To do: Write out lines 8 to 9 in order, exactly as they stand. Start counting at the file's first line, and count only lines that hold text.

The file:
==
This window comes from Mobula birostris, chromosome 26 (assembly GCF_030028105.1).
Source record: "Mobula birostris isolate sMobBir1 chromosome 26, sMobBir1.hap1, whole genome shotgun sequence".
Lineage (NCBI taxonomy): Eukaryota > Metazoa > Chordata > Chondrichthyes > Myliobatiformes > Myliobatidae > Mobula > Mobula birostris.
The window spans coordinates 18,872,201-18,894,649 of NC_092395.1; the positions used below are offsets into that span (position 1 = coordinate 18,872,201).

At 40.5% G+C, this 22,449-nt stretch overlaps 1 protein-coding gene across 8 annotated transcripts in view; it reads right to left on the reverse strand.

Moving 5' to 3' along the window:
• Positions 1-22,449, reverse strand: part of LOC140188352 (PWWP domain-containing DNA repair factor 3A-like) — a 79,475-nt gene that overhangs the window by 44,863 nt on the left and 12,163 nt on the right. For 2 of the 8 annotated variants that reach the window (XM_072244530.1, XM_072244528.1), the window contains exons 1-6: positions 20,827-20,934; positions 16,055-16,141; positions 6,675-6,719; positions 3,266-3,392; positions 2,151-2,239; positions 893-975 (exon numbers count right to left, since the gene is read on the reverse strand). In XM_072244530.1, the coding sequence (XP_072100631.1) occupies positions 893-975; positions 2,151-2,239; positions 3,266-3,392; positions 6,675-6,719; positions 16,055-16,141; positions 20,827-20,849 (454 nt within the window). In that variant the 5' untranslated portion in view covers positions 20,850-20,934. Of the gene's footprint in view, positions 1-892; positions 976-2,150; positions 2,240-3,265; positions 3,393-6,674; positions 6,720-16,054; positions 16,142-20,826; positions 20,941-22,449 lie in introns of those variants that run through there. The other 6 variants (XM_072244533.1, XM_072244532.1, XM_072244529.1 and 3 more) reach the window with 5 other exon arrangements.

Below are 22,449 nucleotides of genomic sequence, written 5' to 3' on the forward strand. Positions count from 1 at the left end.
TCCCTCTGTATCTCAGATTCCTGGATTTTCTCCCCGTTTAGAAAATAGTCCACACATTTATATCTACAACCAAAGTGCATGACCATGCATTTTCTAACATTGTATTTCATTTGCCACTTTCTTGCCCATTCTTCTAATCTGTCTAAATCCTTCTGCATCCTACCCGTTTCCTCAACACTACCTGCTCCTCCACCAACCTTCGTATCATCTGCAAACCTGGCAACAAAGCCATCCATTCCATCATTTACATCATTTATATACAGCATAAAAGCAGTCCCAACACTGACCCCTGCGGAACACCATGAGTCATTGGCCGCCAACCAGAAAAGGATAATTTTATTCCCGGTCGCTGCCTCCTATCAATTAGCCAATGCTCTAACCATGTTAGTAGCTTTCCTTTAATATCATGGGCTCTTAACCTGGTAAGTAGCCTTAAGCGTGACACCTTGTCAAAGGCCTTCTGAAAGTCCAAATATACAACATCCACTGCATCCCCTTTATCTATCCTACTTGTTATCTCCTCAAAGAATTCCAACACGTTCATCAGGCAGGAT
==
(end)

Below are 22,449 nucleotides of genomic sequence, written 5' to 3' on the forward strand. Positions count from 1 at the left end.
TCCCTCTGTATCTCAGATTCCTGGATTTTCTCCCCGTTTAGAAAATAGTCCACACATTTATATCTACAACCAAAGTGCATGACCATGCATTTTCTAACATTGTATTTCATTTGCCACTTTCTTGCCCATTCTTCTAATCTGTCTAAATCCTTCTGCATCCTACCCGTTTCCTCAACACTACCTGCTCCTCCACCAACCTTCGTATCATCTGCAAACCTGGCAACAAAGCCATCCATTCCATCATTTACATCATTTATATACAGCATAAAAGCAGTCCCAACACTGACCCCTGCGGAACACCATGAGTCATTGGCCGCCAACCAGAAAAGGATAATTTTATTCCCGGTCGCTGCCTCCTATCAATTAGCCAATGCTCTAACCATGTTAGTAGCTTTCCTTTAATATCATGGGCTCTTAACCTGGTAAGTAGCCTTAAGCGTGACACCTTGTCAAAGGCCTTCTGAAAGTCCAAATATACAACATCCACTGCATCCCCTTTATCTATCCTACTTGTTATCTCCTCAAAGAATTCCAACACGTTCATCAGGCAGGAT